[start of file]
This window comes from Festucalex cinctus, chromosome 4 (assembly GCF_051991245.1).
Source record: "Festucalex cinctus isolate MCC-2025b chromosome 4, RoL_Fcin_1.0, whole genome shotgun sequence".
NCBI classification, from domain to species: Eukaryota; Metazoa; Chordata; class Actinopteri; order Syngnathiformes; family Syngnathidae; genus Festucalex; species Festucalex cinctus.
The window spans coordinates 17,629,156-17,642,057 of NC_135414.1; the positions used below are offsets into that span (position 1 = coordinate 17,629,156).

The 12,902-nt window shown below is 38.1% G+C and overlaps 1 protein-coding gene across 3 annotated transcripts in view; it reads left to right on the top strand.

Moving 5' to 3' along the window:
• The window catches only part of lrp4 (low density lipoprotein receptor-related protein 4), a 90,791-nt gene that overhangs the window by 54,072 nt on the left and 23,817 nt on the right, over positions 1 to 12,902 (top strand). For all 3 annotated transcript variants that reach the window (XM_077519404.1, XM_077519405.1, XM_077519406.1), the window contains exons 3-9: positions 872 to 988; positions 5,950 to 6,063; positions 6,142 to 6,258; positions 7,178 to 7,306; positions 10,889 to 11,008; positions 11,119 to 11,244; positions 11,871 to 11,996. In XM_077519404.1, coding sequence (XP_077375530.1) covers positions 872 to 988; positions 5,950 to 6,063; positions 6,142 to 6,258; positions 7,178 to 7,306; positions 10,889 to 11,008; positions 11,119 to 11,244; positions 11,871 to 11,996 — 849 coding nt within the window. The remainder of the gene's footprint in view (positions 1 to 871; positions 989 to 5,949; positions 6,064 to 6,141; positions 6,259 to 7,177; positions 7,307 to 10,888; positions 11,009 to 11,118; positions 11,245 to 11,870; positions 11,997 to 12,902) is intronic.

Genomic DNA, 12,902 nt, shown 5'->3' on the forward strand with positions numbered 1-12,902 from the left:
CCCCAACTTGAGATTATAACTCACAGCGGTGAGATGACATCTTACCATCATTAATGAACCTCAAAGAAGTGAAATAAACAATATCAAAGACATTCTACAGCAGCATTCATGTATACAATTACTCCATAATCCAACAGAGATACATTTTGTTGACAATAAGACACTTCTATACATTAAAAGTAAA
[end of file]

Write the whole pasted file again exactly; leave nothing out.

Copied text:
This window comes from Festucalex cinctus, chromosome 4 (assembly GCF_051991245.1).
Source record: "Festucalex cinctus isolate MCC-2025b chromosome 4, RoL_Fcin_1.0, whole genome shotgun sequence".
NCBI classification, from domain to species: Eukaryota; Metazoa; Chordata; class Actinopteri; order Syngnathiformes; family Syngnathidae; genus Festucalex; species Festucalex cinctus.
The window spans coordinates 17,629,156-17,642,057 of NC_135414.1; the positions used below are offsets into that span (position 1 = coordinate 17,629,156).

The 12,902-nt window shown below is 38.1% G+C and overlaps 1 protein-coding gene across 3 annotated transcripts in view; it reads left to right on the top strand.

Moving 5' to 3' along the window:
• The window catches only part of lrp4 (low density lipoprotein receptor-related protein 4), a 90,791-nt gene that overhangs the window by 54,072 nt on the left and 23,817 nt on the right, over positions 1 to 12,902 (top strand). For all 3 annotated transcript variants that reach the window (XM_077519404.1, XM_077519405.1, XM_077519406.1), the window contains exons 3-9: positions 872 to 988; positions 5,950 to 6,063; positions 6,142 to 6,258; positions 7,178 to 7,306; positions 10,889 to 11,008; positions 11,119 to 11,244; positions 11,871 to 11,996. In XM_077519404.1, coding sequence (XP_077375530.1) covers positions 872 to 988; positions 5,950 to 6,063; positions 6,142 to 6,258; positions 7,178 to 7,306; positions 10,889 to 11,008; positions 11,119 to 11,244; positions 11,871 to 11,996 — 849 coding nt within the window. The remainder of the gene's footprint in view (positions 1 to 871; positions 989 to 5,949; positions 6,064 to 6,141; positions 6,259 to 7,177; positions 7,307 to 10,888; positions 11,009 to 11,118; positions 11,245 to 11,870; positions 11,997 to 12,902) is intronic.

Genomic DNA, 12,902 nt, shown 5'->3' on the forward strand with positions numbered 1-12,902 from the left:
CCCCAACTTGAGATTATAACTCACAGCGGTGAGATGACATCTTACCATCATTAATGAACCTCAAAGAAGTGAAATAAACAATATCAAAGACATTCTACAGCAGCATTCATGTATACAATTACTCCATAATCCAACAGAGATACATTTTGTTGACAATAAGACACTTCTATACATTAAAAGTAAA